Life as an Extreme Sport

In Which An Editor Obnoxiously Brags About Her Author

I spent much of the fall grumbling – mostly good-naturedly – about editing a dissertation on the dual-use dilemma in the life sciences. I fell into editing the project rather late,Note, fellow editors: don’t take on a large project like that with a two-month window, especially not when you have two academic conferences of your own to prepare for and attend, plus your day job. which led to some memorable crankiness on my part (I actually sent back one chapter with “no” and “rewrite”), and sleep turned into a precious commodity for a while.

Overall, though, I’m incredibly proud of the small part I had in the project, and extremely proud of the author in general. You can’t read the dis (yet), but you can see a little bit of Nick’s writing over on the Scientific American guest blog, today, where he looks at the proposed DHHS policy on gain-of-function research in the life sciences:

Yet even if we do overcome the hurdle of identifying what is beneficial, and what manifestly dangerous, the proposed actions given by the framework are somewhat alarming. The framework gives the option to transfer dangerous gain-of-function research to agencies that conduct classified research, such as the Department of Defence or the Department of Homeland Security.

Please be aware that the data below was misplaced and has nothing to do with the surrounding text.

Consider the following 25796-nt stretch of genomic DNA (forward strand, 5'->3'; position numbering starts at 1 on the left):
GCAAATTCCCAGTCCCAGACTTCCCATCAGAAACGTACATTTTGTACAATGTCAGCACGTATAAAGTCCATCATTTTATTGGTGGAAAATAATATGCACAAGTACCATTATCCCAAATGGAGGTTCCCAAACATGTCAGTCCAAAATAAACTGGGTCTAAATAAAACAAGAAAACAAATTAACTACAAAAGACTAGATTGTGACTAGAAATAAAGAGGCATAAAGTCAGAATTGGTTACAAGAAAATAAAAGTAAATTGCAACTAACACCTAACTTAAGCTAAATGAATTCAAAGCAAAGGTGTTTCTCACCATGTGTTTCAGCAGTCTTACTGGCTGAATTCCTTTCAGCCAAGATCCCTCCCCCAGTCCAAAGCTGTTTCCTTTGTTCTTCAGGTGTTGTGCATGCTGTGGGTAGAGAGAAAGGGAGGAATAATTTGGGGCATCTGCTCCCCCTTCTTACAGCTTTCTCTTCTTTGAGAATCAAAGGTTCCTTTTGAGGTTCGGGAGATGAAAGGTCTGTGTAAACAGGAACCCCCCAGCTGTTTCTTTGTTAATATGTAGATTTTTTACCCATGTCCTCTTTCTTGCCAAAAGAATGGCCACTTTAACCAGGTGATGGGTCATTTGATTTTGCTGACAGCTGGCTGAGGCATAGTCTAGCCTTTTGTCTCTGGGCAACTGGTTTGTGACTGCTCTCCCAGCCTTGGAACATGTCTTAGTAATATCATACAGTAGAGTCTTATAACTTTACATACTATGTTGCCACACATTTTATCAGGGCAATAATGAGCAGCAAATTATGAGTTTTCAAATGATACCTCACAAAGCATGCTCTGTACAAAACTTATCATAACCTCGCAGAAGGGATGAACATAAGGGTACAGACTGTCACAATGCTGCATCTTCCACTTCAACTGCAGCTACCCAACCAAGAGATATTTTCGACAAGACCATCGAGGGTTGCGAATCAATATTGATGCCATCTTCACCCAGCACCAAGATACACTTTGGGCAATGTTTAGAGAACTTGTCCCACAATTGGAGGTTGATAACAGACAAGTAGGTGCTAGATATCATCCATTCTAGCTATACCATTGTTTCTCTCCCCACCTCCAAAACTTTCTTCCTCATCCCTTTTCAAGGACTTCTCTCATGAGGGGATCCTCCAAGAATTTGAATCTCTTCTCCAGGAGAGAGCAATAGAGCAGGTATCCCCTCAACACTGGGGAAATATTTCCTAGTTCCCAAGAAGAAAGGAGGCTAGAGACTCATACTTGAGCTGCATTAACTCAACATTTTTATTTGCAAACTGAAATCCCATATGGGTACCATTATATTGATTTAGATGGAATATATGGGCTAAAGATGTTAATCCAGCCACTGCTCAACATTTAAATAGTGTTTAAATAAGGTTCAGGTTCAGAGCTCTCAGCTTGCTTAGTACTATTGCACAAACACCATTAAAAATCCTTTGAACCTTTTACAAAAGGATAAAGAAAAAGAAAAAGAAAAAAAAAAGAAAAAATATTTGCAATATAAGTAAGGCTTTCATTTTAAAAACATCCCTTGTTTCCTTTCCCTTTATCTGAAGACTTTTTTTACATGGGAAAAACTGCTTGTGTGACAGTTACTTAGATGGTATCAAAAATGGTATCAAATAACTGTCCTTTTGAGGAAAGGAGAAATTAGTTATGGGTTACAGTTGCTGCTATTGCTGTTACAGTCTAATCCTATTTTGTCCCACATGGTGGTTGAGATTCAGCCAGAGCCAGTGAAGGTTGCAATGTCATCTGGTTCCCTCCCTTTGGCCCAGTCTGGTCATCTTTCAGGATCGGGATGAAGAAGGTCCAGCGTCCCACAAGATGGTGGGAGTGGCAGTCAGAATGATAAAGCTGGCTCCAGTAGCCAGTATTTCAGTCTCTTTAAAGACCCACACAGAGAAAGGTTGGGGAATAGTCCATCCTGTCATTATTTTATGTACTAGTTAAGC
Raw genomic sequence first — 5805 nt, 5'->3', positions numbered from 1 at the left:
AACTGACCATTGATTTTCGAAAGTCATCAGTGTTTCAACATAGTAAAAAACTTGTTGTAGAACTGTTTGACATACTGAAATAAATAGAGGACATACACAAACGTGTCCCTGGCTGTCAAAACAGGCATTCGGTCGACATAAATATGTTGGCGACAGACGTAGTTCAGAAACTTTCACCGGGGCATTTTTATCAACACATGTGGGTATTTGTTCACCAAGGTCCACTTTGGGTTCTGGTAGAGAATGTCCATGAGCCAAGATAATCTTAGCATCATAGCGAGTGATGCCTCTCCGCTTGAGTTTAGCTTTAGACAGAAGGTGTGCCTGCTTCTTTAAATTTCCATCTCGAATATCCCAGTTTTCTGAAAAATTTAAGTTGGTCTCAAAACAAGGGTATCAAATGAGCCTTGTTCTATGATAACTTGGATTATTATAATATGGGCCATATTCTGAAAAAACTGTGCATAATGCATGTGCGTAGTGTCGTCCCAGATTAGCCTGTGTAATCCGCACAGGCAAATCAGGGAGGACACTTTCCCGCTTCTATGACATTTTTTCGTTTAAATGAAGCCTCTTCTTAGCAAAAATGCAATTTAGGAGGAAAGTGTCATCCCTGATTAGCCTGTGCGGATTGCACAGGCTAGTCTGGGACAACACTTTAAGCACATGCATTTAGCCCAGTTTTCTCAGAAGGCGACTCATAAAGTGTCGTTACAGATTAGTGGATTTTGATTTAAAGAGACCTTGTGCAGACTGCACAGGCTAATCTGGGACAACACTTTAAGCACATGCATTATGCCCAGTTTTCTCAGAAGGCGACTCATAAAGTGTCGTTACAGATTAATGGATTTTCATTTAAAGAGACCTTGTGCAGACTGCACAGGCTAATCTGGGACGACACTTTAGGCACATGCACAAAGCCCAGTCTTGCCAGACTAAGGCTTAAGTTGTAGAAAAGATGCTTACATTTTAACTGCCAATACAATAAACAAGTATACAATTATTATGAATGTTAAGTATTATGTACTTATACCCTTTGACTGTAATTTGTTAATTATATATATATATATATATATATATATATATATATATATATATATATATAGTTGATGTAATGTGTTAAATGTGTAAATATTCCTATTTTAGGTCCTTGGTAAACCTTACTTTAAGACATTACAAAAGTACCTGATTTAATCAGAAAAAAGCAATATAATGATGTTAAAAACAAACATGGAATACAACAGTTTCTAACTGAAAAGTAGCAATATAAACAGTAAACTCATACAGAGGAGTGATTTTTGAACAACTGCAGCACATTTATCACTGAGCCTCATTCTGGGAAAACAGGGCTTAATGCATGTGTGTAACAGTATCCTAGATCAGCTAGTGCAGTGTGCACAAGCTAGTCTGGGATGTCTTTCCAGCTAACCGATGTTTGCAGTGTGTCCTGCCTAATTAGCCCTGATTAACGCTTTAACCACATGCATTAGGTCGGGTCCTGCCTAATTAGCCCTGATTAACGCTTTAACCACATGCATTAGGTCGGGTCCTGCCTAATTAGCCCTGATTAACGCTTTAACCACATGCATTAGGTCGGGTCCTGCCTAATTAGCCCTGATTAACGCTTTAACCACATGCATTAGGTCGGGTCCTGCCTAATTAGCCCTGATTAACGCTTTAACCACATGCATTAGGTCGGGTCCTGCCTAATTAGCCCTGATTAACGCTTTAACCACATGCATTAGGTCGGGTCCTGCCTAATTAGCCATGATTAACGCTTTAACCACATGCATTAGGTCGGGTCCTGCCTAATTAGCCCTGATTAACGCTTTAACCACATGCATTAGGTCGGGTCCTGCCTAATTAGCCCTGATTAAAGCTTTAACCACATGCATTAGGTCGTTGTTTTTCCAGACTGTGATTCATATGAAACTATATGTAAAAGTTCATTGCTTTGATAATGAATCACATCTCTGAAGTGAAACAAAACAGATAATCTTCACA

Yet classified government research in the life sciences doesn’t have a great track record of being in the public interest: the Defence Intelligence Agency’s attempts to make genetically modified anthrax, the Defence Threat Reduction Agency’s milling weapons-grade anthrax in secret, or the CIA’s creation of Soviet-style “bomblets” that are used to disperse biological agents (in the name, so claimed, of assessing their effectiveness in use against the US), are all example of deeply troubling classified life sciences research purported to be in the public interest.

The possibility of taking research we’ve already ascertained is problematic, and giving it to an agency with a history of misuse of research, is frightening. We should question this new policy to the extent that it leaves open this option. If research is risky to public health, or doesn’t show merit regarding actually emerging infectious diseases, why open the way for that research to be done in secret?

You should go read it because you’re excited about the idea of a new, non-American voice in bioethics, or because you’re interested in the life sciences and dual-use research, or because you want an idea of what I was working on in the fall, or because you see the issues here for corruption, or just because I said so and you know I have fantastic taste.I do. Bias aside. And if you haven’t picked up on the bias yet, you’re just a wee bit slow now, eh? And I don’t know what this lampshade is doing on my head. Whatever the reason, go read.